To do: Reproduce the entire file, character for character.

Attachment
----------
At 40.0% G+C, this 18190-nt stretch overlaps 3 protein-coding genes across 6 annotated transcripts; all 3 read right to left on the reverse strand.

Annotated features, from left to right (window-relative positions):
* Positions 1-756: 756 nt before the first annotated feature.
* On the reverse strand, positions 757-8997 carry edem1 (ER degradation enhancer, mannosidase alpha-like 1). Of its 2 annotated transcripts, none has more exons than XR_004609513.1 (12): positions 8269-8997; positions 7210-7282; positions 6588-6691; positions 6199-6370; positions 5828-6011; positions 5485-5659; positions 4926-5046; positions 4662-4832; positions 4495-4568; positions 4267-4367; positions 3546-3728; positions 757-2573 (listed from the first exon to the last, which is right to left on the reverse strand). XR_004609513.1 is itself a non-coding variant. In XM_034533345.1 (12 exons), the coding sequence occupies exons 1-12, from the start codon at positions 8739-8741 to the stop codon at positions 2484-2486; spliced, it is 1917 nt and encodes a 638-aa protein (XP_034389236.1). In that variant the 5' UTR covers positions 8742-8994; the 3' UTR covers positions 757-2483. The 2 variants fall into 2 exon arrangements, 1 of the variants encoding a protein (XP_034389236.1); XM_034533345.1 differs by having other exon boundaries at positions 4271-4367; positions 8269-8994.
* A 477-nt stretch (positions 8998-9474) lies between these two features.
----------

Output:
At 40.0% G+C, this 18190-nt stretch overlaps 3 protein-coding genes across 6 annotated transcripts; all 3 read right to left on the reverse strand.

Annotated features, from left to right (window-relative positions):
* Positions 1-756: 756 nt before the first annotated feature.
* On the reverse strand, positions 757-8997 carry edem1 (ER degradation enhancer, mannosidase alpha-like 1). Of its 2 annotated transcripts, none has more exons than XR_004609513.1 (12): positions 8269-8997; positions 7210-7282; positions 6588-6691; positions 6199-6370; positions 5828-6011; positions 5485-5659; positions 4926-5046; positions 4662-4832; positions 4495-4568; positions 4267-4367; positions 3546-3728; positions 757-2573 (listed from the first exon to the last, which is right to left on the reverse strand). XR_004609513.1 is itself a non-coding variant. In XM_034533345.1 (12 exons), the coding sequence occupies exons 1-12, from the start codon at positions 8739-8741 to the stop codon at positions 2484-2486; spliced, it is 1917 nt and encodes a 638-aa protein (XP_034389236.1). In that variant the 5' UTR covers positions 8742-8994; the 3' UTR covers positions 757-2483. The 2 variants fall into 2 exon arrangements, 1 of the variants encoding a protein (XP_034389236.1); XM_034533345.1 differs by having other exon boundaries at positions 4271-4367; positions 8269-8994.
* A 477-nt stretch (positions 8998-9474) lies between these two features.